Almost every Tuesday, volunteers meet at Durand Eastman Park to cut and pull plants that don’t belong. The faces of the helpers have changed over the past two decades, and some of the targets of their work have as well, but the commitment to reduce the spread of invasive plants endures.
The Cornell Cooperative Extension volunteers are part of an extensive regional network of organizations working to limit the threat of invasive plants and insects. Most of the problematic plants, from knotweed to barberry, were deliberately introduced to North America because of their hardy and attractive traits in landscapes, but have become threats to the regional ecosystem because they crowd out native plants that other species need.
Winter presents an opportunity for property owners to plan for the upcoming growing season and to become involved in the larger effort, according to conservation specialists in the Rochester area. They encourage a two-part focus: reduce the spread of invasive plants, and plant native species.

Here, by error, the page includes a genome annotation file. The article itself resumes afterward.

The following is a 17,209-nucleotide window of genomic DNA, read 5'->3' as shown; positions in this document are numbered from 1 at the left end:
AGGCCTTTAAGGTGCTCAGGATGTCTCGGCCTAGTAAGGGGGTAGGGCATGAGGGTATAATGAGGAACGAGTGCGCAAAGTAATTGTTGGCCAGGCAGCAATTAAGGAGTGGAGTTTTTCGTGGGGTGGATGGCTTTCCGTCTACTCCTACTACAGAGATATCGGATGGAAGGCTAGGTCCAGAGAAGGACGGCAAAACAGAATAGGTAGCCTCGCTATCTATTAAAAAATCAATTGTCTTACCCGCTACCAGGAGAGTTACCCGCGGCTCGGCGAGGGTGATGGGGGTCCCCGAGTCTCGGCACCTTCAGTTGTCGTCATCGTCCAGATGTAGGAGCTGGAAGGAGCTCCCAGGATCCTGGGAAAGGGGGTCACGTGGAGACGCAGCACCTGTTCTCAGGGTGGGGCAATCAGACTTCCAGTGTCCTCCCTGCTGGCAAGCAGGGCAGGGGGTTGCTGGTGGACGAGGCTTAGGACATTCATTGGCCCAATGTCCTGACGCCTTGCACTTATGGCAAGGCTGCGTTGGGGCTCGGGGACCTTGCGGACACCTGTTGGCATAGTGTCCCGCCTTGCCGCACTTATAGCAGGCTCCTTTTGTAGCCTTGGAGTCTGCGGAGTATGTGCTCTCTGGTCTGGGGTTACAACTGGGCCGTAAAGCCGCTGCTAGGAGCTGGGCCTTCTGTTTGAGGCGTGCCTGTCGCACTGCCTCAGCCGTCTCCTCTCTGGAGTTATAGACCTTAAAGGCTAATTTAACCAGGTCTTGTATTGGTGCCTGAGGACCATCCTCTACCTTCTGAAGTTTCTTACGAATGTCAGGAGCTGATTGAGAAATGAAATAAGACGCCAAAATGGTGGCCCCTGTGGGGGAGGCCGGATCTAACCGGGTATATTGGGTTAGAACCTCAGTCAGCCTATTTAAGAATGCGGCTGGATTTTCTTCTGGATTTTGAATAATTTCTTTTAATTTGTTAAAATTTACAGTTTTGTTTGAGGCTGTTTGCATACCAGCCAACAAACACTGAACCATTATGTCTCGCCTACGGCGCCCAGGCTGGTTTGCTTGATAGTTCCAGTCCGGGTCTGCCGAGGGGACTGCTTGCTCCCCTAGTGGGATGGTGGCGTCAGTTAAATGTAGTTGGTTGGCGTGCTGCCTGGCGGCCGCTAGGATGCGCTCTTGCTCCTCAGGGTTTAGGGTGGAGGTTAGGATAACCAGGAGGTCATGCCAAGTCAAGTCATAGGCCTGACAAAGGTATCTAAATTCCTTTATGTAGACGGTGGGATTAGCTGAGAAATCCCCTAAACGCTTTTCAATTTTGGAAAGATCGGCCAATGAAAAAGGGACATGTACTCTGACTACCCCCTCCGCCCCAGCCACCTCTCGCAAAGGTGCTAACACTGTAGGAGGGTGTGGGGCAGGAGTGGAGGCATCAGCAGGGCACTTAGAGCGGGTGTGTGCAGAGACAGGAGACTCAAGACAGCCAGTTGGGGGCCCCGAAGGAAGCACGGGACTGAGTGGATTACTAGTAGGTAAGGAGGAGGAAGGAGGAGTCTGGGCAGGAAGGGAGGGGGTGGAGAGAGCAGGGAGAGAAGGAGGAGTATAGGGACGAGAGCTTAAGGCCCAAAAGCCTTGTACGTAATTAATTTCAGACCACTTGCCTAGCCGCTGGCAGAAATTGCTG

“A thing that people don’t realize, is most organisms are specialists, says Matt Gallo, terrestrial invasive species coordinator for the Finger Lakes Partnership for Regional Invasive Species Management. “Especially when you think about insects. If you start bringing native species back, you start bringing them back.”
Monarch butterflies, for instance, will lay eggs on invasive swallow-wort, but larvae don’t receive the nutrients that milkweed provides, Gallo says. Swallow-worts are also believed to be a factor in a drop in native bird populations.